Towns and cities could be “transformed” if residents follow the example of many rural areas in the Highlands and islands by launching community buyouts of property and land.
The model is outlined in a new report which found that it could – and already is – being used to revitalise town centres, protect parks and sports facilities, and pave the way for new affordable housing.
Community Land Scotland (CLS), which published the study yesterday, represents the various groups which have completed high-profile community buyouts, covering more than half-a-million acres, in the likes of Eigg, Assynt and Gigha.
It argues that an extension of right-to-buy legislation to cover urban areas in 2016 means that similar initiatives should be launched in towns and cities to stop people from being priced-out of the local housing market, to protect threatened green space, and regenerate areas in decline.
The group said: “Urban community landownership is still in its infancy but it has the potential to be as transformative for towns and cities as it continues to be for rural communities.
“Urban community landownership has the potential to create places that people want and can afford to make their home in the long term.”
CLS identified two geographically-based communities that own land in urban areas – Duddingston Village Conservation Society in Edinburgh, which owns a community garden that was purchased from the National Trust for Scotland in 2000, and Linwood Community Development Trust, which owns three hectares of land that will be used for a new community centre, football pitch and changing facilities.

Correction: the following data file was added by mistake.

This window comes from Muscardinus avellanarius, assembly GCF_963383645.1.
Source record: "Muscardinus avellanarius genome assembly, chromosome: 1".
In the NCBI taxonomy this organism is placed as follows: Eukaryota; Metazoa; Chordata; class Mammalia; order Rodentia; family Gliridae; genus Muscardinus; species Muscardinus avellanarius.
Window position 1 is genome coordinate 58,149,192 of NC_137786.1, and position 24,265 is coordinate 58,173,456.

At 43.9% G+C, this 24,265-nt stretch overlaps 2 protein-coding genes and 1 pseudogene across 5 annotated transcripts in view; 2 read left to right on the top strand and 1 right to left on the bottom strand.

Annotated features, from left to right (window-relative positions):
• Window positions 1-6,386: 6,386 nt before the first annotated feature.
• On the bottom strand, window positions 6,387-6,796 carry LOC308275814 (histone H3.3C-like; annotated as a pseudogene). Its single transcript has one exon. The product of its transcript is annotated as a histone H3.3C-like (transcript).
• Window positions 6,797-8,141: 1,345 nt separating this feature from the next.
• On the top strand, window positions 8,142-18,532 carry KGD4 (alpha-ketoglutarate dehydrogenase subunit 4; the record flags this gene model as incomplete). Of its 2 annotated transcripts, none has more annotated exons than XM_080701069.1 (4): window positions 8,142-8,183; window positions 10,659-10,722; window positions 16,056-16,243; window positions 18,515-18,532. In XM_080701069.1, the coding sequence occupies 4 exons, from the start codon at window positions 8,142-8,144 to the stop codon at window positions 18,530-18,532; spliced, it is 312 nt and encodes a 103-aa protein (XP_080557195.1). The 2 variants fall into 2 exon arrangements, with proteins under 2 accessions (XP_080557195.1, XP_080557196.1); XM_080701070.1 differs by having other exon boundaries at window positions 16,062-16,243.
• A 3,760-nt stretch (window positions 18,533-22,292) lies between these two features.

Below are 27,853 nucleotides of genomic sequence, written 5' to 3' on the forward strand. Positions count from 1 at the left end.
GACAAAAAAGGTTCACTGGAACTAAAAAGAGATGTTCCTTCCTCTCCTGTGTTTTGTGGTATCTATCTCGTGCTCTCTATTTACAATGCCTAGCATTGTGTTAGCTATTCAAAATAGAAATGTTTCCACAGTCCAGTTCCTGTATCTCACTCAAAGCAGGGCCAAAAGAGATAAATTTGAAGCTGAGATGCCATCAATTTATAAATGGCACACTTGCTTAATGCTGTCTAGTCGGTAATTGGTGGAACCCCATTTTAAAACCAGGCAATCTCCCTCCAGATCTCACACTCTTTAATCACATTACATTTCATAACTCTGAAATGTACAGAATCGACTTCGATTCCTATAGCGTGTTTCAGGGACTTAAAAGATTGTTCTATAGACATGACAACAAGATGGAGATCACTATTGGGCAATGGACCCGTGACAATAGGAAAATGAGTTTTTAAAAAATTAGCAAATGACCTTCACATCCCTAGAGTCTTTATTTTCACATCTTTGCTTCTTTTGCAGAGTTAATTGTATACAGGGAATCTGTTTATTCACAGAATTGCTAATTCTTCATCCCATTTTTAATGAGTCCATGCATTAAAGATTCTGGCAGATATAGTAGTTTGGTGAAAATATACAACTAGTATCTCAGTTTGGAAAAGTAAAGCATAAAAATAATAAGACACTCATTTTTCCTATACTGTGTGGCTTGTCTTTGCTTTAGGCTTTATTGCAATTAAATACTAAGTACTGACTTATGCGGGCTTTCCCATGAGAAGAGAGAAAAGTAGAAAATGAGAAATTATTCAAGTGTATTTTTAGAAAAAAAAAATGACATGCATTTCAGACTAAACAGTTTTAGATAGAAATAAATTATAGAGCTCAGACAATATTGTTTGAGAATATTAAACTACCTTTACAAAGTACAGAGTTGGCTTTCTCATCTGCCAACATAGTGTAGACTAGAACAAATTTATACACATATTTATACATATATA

A further 13 communities were found to be in the process of purchasing land, with the majority owning or buying green space or community woodlands, and 17 communities own or were in the process of buying buildings.
In a series of recommendations, it said that awareness of the potential should be raised to encourage further bids, and that greater support be offered to such groups, including financial back in some cases and new policy measures.
The report concluded: “In the 1990s, the pioneers of rural community landownership battled hard to own their land.
““hat they have achieved since then has transformed their communities and drawn attention from across the globe.
“We can’t wait to see what the urban community landowners of the future will achieve.”